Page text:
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    1. I thought that would be the case, Sue. Bindweed wasn't too prevalent last year so I hope that I'll be able to keep it in check this year. The onions on other plots must have been autumn sown, they looked very well established - and were on a plot tended by some of the good old boys that go up to the plots whenever they can! (Hopefully, that will be me one day!)

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  6. From my experience Bindweed is waiting underground until your back is turned, then one day you will find it sprouting everywhere! No sign of it here at the moment, but soon it will rear its little head all along the field border, no matter how much I try, I just can't get rid of it unfortunately.

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    1. We have it winding through the railings by the flower borders next to the flats here, Pauline - in that situation it can look quite pretty (and it hasn't reached the veg patch yet, the only advantage of being surrounded by paving!). I have a feeling I'll be joining the ranks of the bindweed battlers at the plots this summer!

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  7. I am also intrigued by those pots at the allotment. They look transparent.. old supermarket fresh soup containers? If it's a slug deterrent and it works what a super simple idea.

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    1. I think so, yes, soup containers. Unfortunately I make all my own soup so will have to beg the neighbours. (The levels to which I sink for the garden!) I think slugs could slither over the top - more questions and research needed, I think!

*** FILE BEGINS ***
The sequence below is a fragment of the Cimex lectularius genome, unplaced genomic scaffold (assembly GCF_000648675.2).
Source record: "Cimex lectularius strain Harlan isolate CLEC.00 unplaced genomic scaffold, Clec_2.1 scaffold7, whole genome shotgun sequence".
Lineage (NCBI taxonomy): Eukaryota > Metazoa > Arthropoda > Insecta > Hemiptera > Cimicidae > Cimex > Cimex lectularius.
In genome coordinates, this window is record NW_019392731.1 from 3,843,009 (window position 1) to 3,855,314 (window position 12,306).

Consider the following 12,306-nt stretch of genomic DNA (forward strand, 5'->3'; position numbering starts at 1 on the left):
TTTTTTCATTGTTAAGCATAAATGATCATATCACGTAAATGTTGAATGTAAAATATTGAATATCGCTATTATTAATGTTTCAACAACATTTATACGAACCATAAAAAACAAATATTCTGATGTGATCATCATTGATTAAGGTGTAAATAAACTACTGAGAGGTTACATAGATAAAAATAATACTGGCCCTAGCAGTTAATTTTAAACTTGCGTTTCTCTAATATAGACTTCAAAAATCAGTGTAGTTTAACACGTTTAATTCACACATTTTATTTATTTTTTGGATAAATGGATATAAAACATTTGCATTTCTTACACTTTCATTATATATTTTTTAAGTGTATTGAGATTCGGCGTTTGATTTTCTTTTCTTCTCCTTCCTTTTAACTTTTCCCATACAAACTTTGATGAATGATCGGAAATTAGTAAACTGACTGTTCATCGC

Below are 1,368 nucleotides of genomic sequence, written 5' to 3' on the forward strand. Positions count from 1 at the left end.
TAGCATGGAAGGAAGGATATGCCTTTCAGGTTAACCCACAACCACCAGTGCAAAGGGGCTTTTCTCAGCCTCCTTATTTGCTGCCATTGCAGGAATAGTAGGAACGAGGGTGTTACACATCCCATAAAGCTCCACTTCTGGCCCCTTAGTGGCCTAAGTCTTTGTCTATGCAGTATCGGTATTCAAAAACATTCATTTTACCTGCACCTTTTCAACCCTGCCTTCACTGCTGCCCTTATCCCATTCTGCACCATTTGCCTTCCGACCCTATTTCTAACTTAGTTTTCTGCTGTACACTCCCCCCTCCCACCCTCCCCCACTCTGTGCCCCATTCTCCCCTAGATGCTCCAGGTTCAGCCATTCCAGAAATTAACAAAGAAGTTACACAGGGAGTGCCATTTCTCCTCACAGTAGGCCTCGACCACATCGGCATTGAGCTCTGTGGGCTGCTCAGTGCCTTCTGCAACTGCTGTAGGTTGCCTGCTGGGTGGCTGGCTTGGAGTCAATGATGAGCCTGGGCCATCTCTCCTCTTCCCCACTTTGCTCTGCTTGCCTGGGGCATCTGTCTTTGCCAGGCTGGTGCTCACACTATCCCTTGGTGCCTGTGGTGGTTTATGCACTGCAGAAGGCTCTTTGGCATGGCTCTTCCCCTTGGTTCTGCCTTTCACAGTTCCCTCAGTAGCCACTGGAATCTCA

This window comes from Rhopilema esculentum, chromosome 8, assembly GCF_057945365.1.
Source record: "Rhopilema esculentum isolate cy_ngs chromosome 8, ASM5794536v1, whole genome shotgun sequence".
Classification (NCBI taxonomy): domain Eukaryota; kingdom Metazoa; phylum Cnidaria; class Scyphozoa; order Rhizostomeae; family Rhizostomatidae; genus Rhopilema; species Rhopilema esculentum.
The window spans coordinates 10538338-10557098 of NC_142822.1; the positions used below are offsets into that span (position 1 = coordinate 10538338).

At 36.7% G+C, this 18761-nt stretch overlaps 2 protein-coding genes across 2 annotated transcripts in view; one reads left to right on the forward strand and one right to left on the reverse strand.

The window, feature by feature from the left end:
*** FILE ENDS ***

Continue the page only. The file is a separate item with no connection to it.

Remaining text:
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  8. Oh my rosemary at the allotment will be in flower too Caro so I'm pleased to have read this post. I must get down to see it before it's done and dusted. At this rate though I will need a map to find my way there. As CJ says the bindwind will reappear by May - you don't get rid of it that easily :) As far as the broad beans in bottomless pots I've not come across it before. Would they deter bigger creatures like mice?

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    1. I love to see rosemary flowering and always forget that the flowers come early. I'm pleased to have the bad news about bindweed, I now know when to step up the vigilance! The pots may be to deter mice but - and I really hate to mention this - a plot holder at the top of the site encourages wildlife by putting food out, and that includes RATS!! (The mind boggles.) So, maybe ....

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  9. Rosemary reminds me of gorse. There's a time where it has flowers all over it branches but there's also nearly always a single one at any time of year. I can't quite decide whether this is hope-inspiring or sad.
    The thing which astonishes me most about this post though is that anyone (anyone!) likes to eat broadbeans. And as for growing them . . . is there a proper term for the study of black fly? Aphidologist perhaps?

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    1. Oh you made me laugh, Lucy! I too loathed broad beans when I started the veg patch, only growing them for one of the pensioners who loves them. Having put the effort in, I thought I'd better try them - with great trepidation! I discovered that removing the beans from their individual skins makes a huge difference, as does growing the right variety. Heritage crimson flowered beans were too reminiscent of school dinners (yeuccch!) but the ones I grow now (Karmazyn or Red Epicure) are beans that I really look forward to. And they make a great bean puree! (And I squirt the black fly off or rise to the challenge and squish them.)